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‘Data driven’ is no longer enough for your ROI strategy

Marketing metrics must reflect business impact

This is not the first time in history that marketers have been pressed to prove the impact of their work, far from it. The increase in the amount of data, growing number of sources of data, rise in synthetic data, and expectations around your ability to show the business relevance of data have skyrocketed. 

This means going beyond ‘data-driven’ decisions when building your ROI strategy. You must have the right data at every step of the customer journey. And just because metrics are easy to capture, that does not mean they are the right metrics to use. Instead, they should be those that are tied to market performance and are incrementally valuable to one another. 

Bridge the gap between outcomes and tactics

Nielsen’s latest Annual Marketing Report found that global marketers’ top priorities for 2024 are long-term and full-funnel ROI. However, 70% of these same marketers said they plan to increase their performance marketing spend and reduce their brand-building investments. 

There is a clear gap in the goals marketers have and the tactics they’re using to get there. I believe a misunderstanding of metrics is at the heart of it. If you are measuring ROI only by what’s happening to the bottom line, you may be missing the bigger picture. Being too focused on short-term returns is proven to hurt your ability to improve revenue numbers down the road. Because just as consumers and users have a path they follow, your ROI has a journey, too. 

Map your ROI journey

You can get to a destination without directions, but it takes a lot more time and effort. The same is true with outcomes; they’re consistently successful when you have a comprehensive plan. But the plan is changing. 

For much of the last decade, performance has been tracked at the channel level. Did we hit our impression targets? Did we shrink the costs per click? Did we improve our bounce rate?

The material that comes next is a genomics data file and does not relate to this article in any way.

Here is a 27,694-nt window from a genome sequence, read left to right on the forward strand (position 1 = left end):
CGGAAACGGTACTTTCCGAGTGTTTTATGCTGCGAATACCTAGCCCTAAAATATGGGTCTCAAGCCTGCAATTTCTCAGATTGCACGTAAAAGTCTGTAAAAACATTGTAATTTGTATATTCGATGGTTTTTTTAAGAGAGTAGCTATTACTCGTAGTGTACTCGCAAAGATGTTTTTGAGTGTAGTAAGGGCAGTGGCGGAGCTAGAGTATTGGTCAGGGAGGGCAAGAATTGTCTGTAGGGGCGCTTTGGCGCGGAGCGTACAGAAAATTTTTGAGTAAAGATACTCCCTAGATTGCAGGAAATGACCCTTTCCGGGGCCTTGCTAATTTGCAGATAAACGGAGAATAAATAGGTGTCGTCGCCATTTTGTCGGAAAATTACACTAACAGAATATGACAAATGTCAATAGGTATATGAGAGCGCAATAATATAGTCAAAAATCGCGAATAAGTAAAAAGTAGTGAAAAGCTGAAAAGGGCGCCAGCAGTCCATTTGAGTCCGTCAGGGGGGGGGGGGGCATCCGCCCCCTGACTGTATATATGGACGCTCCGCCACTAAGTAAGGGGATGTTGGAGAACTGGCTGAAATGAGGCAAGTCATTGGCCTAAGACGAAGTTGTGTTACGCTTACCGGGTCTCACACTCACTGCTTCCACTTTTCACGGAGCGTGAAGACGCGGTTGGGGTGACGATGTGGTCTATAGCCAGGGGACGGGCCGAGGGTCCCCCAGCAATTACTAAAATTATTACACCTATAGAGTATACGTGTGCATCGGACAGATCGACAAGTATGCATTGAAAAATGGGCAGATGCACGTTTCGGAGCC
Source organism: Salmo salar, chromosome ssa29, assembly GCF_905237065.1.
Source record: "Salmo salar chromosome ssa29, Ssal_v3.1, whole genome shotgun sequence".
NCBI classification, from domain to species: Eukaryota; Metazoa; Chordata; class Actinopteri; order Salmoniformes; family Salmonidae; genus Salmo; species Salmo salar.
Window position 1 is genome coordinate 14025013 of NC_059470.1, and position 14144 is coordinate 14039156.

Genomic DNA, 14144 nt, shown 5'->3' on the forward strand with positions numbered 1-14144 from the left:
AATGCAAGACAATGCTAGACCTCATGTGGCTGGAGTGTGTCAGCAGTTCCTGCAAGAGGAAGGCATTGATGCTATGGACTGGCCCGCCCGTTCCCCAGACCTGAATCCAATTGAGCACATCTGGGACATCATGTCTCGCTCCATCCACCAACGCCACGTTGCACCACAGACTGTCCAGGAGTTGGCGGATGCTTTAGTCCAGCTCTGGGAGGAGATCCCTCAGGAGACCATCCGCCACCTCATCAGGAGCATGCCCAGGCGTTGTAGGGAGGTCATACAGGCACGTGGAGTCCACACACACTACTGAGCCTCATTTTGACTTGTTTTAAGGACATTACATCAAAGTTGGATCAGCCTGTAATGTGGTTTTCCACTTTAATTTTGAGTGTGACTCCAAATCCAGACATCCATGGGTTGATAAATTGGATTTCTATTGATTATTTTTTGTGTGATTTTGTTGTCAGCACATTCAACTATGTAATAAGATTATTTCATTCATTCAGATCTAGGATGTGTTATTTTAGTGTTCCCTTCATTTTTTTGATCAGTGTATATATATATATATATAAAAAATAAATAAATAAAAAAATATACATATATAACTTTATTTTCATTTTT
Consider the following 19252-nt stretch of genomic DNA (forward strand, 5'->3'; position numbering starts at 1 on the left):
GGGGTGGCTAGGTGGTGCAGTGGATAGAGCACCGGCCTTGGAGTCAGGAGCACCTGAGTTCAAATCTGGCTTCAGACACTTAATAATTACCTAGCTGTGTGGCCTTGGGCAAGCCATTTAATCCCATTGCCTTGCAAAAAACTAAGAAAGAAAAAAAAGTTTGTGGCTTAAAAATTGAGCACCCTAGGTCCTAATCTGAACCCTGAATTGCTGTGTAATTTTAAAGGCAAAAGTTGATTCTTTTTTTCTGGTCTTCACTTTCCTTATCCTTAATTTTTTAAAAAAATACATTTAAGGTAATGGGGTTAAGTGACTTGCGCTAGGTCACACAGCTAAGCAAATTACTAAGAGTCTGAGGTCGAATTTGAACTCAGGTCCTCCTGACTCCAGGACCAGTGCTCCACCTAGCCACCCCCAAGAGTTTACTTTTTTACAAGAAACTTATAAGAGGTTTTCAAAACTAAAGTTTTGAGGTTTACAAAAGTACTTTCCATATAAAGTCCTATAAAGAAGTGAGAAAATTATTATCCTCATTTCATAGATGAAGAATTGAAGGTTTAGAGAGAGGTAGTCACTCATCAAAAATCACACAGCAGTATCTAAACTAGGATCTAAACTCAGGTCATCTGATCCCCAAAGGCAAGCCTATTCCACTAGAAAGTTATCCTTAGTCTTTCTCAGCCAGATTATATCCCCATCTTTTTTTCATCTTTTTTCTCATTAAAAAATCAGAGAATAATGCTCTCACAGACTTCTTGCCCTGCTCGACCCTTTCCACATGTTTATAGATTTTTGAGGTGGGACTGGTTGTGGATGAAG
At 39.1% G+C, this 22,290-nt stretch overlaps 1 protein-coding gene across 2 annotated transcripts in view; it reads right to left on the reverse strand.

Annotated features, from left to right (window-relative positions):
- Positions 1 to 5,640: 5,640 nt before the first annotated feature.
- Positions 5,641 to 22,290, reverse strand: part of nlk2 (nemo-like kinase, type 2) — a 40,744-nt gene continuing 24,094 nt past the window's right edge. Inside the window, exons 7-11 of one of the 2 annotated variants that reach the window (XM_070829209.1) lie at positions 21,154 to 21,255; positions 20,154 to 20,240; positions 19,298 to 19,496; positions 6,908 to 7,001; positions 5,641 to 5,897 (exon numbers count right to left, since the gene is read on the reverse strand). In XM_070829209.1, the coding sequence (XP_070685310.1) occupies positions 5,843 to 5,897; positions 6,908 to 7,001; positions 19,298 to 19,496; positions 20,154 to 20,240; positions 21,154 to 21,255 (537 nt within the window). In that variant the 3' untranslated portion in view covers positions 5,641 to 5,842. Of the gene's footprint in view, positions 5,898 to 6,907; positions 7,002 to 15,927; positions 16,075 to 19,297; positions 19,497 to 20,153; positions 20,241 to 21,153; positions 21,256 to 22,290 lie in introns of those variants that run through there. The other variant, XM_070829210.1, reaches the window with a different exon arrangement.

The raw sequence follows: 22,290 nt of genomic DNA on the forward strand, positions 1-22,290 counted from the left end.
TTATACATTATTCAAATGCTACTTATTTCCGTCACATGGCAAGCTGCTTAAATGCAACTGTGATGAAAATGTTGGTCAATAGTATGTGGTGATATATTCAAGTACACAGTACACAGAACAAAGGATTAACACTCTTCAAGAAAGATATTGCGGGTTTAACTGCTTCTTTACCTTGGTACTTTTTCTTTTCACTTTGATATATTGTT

This approach fails on two fronts: 

1. It confuses engagement for impact
2. It doesn’t reflect the consumer journey

ROI can’t be tracked by a range of data points at the channel level. True full-funnel ROI starts by aligning on objectives, defining KPIs from the outset, mirroring the paths consumers take and understanding how everything works together to achieve an outcome. 

From the first point of contact to refining the reach and frequency strategy and on through the point of purchase and beyond, you have to map not only the consumer actions but the impact along the way in order to see what’s genuinely working at every touchpoint. 

For example, top of funnel and bottom of funnel KPIs can often appear to be at odds. Perhaps the keyword search volume is high, but it’s not translating to pageviews. This is too narrow of a view. Instead, look at the bigger, cross-platform picture. Is the lead volume up? How are those leads contributing to the pipeline? By zooming out to look at the bigger picture, a more consistent story should emerge. 

Plotting your ROI journey must happen before anything else, because you can’t always retroactively measure outcomes. If you don’t plan to measure KPIs like Brand Lift and Sales from the beginning, you won’t be able to measure them at all. And even when you can do retroactive-looking metrics, it can be a prohibitively large effort for most teams. 

Know and report the right metrics

When trying to determine what metrics reveal impact, I’ve found this question to be a helpful litmus test: Will the results be compelling to your CFO?  

It’s not uncommon for marketers to stay focused on metrics like impressions, frequency, clicks and downloads. While valuable, they rarely translate for CFOs. Relevancy is what matters to Finance, and it’s up to marketers to draw the connecting line for them. 

This doesn’t mean you need to stop tracking things like likes, clicks and listens;  they’re a valuable gut check. But they shouldn’t be the foundation for strategic reporting. 

This has been a particularly challenging season for the advertising industry. We’ve all had to contend with change coming from every possible direction. As paths to purchase continue to fork, impact continues to be a guiding light. As long as you know where to find it.  

For more insights on how to sharpen your ROI strategy, download the Nielsen’s 2024 Annual Marketing Report. 

The post ‘Data driven’ is no longer enough for your ROI strategy appeared first on Nielsen.

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